This interview is part of our new Blockchain In Cybersecurity series, where we interview the world's leading thought leaders on the front lines of the intersections between blockchain and cybersecurity.
In this interview we speak with Joel Leetzow, President and CEO of Oaro, to understand how his company can secure keys for blockchain, and what the future of the industry holds.
1. What’s the story behind Oaro? Why and how did you begin?
JL: Oaro (formerly Nodalblock) was founded in Madrid, Spain in 2017. The inspiration to start the company happened while the founders were developing software for the legal industry. They realized that there was no user-friendly way to carry out business transactions leveraging the inherent security of blockchain technology. The founders built a web platform that allowed anyone to create a digital ID, sign contracts and share data securely over an enterprise-grade, managed blockchain.
In early 2018, the company received seed investment from a Canadian VC firm and expanded to North America. Today, Oaro is recognized top vendor in the global blockchain industry, working with multinational corporate clients in the insurance, banking, healthcare, sports and aviation industries. Some of our clients include GlaxoSmithKline, the Saint John Airport, and the Royal Spanish Football Federation.
2. Please describe your use case and how Oaro uses blockchain:
JL: One of the major challenges in cybersecurity today is that over 80% of data breaches that can be attributed to poor credential management, in other words the way usernames and passwords are used to authenticate employees and customers. The problem we see is that shared secrets, for example passwords, are no longer enough to protect businesses and their customers from cyber criminals.
Oaro’s flagship product is called Oaro Identity, facial recognition authentication on any device, anytime, that puts user privacy first. The user enrolls with a quick video selfie, allowing Oaro to create a unique, encrypted Digital Identity on blockchain. Once enrolled, the user authenticates with facial recognition from any camera phone, desktop or laptop, never needing to remember a password or download a special app. When a user logs in, our system scans their face and generates an encrypted code, which is checked against their Digital ID in our blockchain in real time. If it’s a match, the user is granted access.
What is unique about our approach is that Oaro does not store an end user’s personal biometric data. This helps our clients comply with new legislation like GDPR, while also addressing common objections about facial recognition infringing and privacy.
3. Could you share a customer/user that benefits from what you offer? What has your service done for them?
JL: Oaro worked with one of Europe’s largest insurers to replace membership cards and paper-based onboarding processes with our Digital ID. With Oaro Identity, our focus in on enhancing the customer experience and while improving data security. The end customer benefits from a fully digital onboarding process whereby they scan their government issued ID, check the personal data extracted from the ID, and take a video selfie to verify their identity. From that point on they can sign legally binding documents with their Digital ID and have the option to login to their account from any camera-enabled device with using facial recognition.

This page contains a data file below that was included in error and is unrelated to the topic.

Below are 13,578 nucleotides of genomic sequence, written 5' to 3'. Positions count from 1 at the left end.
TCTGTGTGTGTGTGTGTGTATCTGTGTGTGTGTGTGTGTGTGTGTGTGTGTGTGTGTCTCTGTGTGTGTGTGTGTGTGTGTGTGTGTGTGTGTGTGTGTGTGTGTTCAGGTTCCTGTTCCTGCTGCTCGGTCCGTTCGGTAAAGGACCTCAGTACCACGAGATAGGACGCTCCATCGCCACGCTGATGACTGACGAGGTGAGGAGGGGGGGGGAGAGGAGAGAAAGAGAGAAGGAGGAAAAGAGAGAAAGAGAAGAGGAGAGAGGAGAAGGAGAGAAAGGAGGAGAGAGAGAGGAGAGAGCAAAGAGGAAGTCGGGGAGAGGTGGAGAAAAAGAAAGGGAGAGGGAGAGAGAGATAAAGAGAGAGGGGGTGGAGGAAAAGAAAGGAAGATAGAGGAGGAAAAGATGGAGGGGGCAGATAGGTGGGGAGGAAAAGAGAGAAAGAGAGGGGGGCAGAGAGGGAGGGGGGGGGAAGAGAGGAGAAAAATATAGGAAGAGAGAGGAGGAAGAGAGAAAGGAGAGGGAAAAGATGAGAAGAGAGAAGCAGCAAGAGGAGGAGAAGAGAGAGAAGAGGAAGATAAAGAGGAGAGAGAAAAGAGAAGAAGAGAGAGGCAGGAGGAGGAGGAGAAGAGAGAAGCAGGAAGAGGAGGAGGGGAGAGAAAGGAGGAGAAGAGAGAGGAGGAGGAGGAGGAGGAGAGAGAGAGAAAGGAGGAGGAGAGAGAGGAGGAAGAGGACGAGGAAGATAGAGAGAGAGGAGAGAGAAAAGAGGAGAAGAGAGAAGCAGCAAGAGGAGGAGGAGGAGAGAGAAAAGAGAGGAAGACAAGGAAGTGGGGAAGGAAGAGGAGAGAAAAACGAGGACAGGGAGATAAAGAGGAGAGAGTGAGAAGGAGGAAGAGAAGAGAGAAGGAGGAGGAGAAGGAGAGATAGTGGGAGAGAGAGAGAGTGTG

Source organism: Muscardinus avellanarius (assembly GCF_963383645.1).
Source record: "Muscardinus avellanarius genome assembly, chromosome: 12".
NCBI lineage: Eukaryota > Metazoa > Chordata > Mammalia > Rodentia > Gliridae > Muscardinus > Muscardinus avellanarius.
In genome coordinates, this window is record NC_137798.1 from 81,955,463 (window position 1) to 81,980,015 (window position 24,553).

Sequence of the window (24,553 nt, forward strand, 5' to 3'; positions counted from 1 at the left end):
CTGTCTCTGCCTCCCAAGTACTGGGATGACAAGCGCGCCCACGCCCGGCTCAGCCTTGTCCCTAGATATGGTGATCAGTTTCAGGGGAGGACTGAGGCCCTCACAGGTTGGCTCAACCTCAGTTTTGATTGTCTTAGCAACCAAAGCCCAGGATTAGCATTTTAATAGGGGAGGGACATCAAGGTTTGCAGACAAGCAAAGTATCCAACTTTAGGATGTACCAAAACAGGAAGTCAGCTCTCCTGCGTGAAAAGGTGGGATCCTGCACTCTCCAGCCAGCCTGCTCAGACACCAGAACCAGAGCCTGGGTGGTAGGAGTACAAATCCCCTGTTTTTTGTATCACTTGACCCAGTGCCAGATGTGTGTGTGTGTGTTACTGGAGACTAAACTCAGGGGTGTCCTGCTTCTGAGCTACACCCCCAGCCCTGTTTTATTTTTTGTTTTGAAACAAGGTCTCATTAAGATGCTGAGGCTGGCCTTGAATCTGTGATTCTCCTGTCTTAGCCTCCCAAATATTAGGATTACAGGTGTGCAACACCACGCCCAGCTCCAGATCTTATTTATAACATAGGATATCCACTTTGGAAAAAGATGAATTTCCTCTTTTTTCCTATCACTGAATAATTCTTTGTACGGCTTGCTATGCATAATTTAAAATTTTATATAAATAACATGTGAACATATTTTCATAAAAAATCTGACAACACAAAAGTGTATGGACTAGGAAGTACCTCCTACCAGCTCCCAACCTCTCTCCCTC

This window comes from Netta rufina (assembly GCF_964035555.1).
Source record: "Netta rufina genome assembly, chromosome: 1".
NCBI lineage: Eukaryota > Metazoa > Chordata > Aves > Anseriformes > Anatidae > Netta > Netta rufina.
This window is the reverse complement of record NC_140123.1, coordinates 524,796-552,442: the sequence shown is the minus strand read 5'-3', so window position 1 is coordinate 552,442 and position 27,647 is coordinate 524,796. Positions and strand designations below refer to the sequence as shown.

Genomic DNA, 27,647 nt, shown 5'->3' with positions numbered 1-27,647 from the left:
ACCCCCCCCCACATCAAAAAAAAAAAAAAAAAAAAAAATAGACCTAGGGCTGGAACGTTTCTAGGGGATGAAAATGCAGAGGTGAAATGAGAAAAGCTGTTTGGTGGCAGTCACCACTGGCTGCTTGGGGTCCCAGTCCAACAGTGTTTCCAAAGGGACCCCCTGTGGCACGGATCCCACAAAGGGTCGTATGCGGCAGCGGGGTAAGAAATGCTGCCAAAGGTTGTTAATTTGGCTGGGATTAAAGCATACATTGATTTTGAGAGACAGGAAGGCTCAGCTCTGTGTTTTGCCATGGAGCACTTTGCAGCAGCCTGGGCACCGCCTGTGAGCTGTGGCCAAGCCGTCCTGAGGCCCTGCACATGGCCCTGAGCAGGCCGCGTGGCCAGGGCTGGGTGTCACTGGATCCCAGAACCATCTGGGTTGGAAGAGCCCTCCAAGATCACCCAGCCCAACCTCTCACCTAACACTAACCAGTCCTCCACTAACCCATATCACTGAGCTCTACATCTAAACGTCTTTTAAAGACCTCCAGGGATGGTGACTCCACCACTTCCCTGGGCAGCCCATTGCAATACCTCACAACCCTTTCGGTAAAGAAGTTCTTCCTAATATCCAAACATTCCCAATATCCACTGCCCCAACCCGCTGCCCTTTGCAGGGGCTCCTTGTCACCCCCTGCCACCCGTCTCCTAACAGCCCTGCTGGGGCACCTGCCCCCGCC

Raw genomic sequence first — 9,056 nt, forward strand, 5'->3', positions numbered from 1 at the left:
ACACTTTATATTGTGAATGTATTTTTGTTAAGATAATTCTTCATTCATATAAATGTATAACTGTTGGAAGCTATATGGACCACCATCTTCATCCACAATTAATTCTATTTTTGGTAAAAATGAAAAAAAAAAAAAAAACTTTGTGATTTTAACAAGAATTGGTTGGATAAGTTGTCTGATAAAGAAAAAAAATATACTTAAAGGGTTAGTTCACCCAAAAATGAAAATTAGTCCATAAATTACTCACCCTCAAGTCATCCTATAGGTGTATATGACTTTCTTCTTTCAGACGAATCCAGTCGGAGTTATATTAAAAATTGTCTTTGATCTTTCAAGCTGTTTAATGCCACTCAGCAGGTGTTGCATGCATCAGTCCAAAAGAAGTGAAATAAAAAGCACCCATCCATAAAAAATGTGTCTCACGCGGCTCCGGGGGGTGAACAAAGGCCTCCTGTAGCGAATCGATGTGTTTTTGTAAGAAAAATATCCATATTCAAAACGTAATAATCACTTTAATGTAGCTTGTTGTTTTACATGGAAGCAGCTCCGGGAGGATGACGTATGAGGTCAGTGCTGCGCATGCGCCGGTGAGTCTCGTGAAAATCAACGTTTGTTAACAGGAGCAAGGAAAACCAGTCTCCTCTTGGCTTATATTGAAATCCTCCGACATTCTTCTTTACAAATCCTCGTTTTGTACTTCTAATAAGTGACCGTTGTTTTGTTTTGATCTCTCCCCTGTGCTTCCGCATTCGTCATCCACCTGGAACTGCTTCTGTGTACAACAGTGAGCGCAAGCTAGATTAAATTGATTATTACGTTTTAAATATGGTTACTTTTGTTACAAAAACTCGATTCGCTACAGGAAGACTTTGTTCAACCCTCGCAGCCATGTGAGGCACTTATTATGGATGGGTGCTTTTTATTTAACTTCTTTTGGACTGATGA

In terms of the benefits for businesses, the solution reduces the time and administrative costs of onboarding, while increasing participation in the digital channel. It also has significant intangible value in reducing legal risks, fraud reduction, resource optimizations and opens possibilities for new products and services to be developed.
4. What other blockchain use cases in cybersecurity are you excited about?
JL: On September 18th, we unveiled Oaro Identity for airport security at the Global Aviation Security Symposium, hosted by the UN agency ICAO. Together with our client, the Saint John Airport, we developed the first biometric Digital ID for employee security screening at a North American airport.
Blockchain plays an important part in the airport access control use case in two ways. First, an immutable record is generated every time someone enters the secured area. Second, the Digital ID of each authorized employee or contractor is stored on Oaro’s private Blockchain, which makes it more difficult for a cyber criminal or terrorist to add, remove, or modify identities in the system.
To give a real-life example of why these features matter, security researchers from the firm VPNMentor announced in August they had gained administrator-level access to one of the world’s largest biometric security databases. Not only were they able to see the unencrypted biometric profiles of millions of users, they could create new user profiles, alter the biometrics associated with existing user profiles, and hide their tracks by tampering with access logs. Storing user profiles and access logs on a blockchain makes attacks like this much more difficult to pull off.
5. Where will Oaro be in 5 years?
JL: I am confident that the Oaro brand will become synonymous with the truth. Although our products will mature and new ones will be released, our never-ending goal at Oaro will be to make the world a safer and more secure place for all of us.
Corporate life expectancies have been falling for 50 years, and at current rates we will see 75% of the S&P 500 replaced in under a decade. Our public and private sector clients bring Oaro into their business because we have solutions that enable them to enhance their digital capabilities, allowing them to win in the new economy.